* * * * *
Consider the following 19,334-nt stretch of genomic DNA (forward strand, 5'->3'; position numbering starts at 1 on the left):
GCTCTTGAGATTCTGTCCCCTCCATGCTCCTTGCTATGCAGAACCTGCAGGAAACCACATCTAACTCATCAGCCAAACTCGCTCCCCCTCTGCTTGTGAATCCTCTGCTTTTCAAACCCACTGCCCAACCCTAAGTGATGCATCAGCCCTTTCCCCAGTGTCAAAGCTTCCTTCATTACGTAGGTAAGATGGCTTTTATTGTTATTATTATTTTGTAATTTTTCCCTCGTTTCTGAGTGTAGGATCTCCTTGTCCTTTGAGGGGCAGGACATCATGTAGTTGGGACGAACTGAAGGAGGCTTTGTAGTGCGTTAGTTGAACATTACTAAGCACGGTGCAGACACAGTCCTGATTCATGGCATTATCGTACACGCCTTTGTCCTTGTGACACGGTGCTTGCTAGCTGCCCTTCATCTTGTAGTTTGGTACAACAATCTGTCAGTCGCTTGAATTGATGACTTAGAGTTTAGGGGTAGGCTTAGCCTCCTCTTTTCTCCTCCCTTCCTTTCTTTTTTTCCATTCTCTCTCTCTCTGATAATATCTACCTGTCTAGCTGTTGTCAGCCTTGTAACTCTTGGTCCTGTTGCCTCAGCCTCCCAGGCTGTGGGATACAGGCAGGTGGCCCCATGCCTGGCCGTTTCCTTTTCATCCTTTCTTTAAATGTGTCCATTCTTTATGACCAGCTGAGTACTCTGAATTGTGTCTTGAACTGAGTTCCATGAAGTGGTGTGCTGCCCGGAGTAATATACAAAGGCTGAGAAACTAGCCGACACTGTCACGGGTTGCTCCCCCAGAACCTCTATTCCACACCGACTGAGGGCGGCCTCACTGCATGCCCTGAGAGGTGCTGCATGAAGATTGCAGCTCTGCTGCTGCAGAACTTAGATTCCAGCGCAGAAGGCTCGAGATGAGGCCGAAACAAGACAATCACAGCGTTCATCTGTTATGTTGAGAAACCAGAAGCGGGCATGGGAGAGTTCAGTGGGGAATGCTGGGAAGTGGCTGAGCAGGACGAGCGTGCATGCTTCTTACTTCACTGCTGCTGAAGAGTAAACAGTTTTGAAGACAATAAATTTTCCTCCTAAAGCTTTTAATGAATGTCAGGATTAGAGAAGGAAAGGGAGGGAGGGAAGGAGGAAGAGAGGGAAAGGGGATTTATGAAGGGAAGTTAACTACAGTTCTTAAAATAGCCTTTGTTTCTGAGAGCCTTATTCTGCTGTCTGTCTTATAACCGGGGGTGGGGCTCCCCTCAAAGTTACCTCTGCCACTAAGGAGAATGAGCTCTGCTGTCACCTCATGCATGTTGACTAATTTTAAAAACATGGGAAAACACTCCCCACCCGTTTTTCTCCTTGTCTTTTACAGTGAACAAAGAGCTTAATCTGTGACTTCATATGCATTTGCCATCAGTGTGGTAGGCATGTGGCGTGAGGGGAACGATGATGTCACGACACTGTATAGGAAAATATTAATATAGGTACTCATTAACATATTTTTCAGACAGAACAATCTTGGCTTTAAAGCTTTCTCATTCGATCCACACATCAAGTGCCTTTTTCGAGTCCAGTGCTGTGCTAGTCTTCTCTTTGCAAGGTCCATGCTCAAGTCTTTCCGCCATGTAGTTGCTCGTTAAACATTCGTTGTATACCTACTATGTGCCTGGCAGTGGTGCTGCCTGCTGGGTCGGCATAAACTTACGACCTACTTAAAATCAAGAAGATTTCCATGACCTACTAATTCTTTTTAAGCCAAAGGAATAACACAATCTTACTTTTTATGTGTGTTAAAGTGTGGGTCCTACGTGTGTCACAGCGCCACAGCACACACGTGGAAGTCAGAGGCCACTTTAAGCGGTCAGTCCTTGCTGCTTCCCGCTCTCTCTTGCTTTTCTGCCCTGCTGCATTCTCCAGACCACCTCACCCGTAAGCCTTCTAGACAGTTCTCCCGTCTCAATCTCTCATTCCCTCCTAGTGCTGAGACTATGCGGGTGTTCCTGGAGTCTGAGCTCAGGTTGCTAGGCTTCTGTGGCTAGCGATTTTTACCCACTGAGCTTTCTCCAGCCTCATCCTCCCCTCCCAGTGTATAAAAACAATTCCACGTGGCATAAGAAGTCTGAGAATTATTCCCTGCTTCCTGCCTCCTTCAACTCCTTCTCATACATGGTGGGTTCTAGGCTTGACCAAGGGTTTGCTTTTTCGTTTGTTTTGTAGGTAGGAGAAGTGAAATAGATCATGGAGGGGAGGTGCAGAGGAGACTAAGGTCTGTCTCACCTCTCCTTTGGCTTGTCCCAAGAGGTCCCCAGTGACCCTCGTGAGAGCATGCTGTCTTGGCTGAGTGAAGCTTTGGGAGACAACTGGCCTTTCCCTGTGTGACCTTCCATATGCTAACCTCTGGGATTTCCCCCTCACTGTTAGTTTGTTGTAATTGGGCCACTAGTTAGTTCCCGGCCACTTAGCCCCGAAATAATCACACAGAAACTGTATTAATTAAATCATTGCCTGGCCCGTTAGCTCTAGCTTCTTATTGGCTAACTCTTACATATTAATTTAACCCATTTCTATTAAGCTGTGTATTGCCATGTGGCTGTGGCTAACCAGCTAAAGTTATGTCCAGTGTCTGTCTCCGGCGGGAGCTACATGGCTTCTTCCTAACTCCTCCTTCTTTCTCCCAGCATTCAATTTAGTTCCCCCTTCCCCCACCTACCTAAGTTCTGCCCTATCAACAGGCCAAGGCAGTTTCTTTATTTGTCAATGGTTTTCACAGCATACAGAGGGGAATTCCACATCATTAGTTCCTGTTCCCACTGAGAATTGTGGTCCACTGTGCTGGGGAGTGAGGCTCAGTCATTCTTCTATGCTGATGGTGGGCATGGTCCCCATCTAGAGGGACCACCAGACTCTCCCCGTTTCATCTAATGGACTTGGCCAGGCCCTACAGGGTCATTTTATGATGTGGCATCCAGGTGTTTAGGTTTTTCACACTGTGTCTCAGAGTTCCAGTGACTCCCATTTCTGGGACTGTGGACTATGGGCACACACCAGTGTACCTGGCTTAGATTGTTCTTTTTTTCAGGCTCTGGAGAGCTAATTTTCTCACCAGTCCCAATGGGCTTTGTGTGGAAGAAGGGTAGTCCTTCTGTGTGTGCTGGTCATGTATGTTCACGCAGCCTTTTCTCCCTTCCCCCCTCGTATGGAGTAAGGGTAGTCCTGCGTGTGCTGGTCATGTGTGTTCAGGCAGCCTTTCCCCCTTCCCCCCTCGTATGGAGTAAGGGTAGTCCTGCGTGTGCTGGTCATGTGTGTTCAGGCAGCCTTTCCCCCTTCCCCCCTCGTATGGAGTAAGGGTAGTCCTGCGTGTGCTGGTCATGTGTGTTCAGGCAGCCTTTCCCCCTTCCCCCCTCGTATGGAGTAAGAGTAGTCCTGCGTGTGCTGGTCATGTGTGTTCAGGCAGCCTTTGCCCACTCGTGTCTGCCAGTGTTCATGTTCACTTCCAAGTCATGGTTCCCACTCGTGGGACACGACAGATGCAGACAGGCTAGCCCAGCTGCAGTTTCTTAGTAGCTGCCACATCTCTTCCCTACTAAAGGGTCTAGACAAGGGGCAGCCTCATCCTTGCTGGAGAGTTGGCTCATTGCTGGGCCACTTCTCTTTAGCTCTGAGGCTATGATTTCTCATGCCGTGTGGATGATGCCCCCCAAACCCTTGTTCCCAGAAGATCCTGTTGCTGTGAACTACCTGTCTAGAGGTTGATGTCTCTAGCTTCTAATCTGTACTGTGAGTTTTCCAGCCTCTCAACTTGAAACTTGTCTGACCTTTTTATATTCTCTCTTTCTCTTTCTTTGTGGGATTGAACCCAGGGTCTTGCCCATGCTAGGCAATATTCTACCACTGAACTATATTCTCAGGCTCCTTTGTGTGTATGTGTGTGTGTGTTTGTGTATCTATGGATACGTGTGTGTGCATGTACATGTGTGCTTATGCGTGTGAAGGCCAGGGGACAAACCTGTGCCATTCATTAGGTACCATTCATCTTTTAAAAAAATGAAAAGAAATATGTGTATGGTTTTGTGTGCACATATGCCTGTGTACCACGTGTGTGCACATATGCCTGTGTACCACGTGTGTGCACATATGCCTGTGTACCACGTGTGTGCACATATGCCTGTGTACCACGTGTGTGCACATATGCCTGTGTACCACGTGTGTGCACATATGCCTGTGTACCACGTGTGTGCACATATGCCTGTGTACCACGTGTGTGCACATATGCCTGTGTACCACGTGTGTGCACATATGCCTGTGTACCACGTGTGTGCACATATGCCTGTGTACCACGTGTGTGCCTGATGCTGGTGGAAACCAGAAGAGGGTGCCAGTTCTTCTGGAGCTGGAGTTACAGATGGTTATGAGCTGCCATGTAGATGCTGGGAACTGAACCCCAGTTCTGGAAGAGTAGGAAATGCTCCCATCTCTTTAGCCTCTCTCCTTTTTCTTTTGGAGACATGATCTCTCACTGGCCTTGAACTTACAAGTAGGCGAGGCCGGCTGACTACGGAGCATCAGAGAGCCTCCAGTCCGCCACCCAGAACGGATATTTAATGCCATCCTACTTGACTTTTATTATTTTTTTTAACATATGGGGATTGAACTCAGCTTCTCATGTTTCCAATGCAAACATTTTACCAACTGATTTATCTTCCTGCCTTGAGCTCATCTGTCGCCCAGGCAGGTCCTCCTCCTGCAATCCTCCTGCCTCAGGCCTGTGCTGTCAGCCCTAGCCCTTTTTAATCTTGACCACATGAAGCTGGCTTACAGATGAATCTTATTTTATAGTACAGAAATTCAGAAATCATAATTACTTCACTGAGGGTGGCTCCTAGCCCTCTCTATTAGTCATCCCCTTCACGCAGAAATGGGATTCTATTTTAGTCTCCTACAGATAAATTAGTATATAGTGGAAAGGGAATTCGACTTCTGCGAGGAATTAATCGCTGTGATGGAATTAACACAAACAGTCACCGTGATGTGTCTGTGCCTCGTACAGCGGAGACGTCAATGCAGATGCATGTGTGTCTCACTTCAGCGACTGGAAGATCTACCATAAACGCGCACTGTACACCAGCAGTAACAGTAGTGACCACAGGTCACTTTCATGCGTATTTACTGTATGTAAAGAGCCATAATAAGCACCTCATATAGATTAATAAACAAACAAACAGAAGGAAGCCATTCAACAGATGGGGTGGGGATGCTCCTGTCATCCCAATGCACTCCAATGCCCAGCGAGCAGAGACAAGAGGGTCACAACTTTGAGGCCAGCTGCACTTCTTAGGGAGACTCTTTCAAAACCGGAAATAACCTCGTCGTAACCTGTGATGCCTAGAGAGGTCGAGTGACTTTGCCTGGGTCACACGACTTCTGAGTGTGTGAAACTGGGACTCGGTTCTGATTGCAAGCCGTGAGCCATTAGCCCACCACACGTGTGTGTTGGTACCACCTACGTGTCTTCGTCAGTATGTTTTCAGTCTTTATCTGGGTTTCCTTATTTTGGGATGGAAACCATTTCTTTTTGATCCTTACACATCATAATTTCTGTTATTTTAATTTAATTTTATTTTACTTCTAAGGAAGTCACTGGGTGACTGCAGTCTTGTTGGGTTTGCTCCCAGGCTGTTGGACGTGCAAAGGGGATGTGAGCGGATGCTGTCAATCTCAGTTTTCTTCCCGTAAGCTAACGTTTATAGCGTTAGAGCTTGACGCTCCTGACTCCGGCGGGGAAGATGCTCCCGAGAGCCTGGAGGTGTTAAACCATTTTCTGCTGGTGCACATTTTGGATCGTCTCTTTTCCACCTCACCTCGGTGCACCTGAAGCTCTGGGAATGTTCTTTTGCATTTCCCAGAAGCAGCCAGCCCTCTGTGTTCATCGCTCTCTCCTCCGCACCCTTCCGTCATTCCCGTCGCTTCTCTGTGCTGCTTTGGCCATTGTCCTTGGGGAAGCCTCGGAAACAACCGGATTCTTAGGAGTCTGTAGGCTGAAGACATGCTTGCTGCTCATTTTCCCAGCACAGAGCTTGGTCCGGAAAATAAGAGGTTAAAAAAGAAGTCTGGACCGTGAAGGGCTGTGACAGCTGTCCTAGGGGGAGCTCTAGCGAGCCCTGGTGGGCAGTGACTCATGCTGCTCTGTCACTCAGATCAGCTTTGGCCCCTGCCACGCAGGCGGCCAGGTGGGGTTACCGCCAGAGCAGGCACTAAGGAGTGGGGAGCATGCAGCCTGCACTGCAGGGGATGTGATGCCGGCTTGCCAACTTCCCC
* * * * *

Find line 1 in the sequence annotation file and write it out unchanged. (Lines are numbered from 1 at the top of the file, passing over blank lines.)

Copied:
Consider the following 19,334-nt stretch of genomic DNA (forward strand, 5'->3'; position numbering starts at 1 on the left):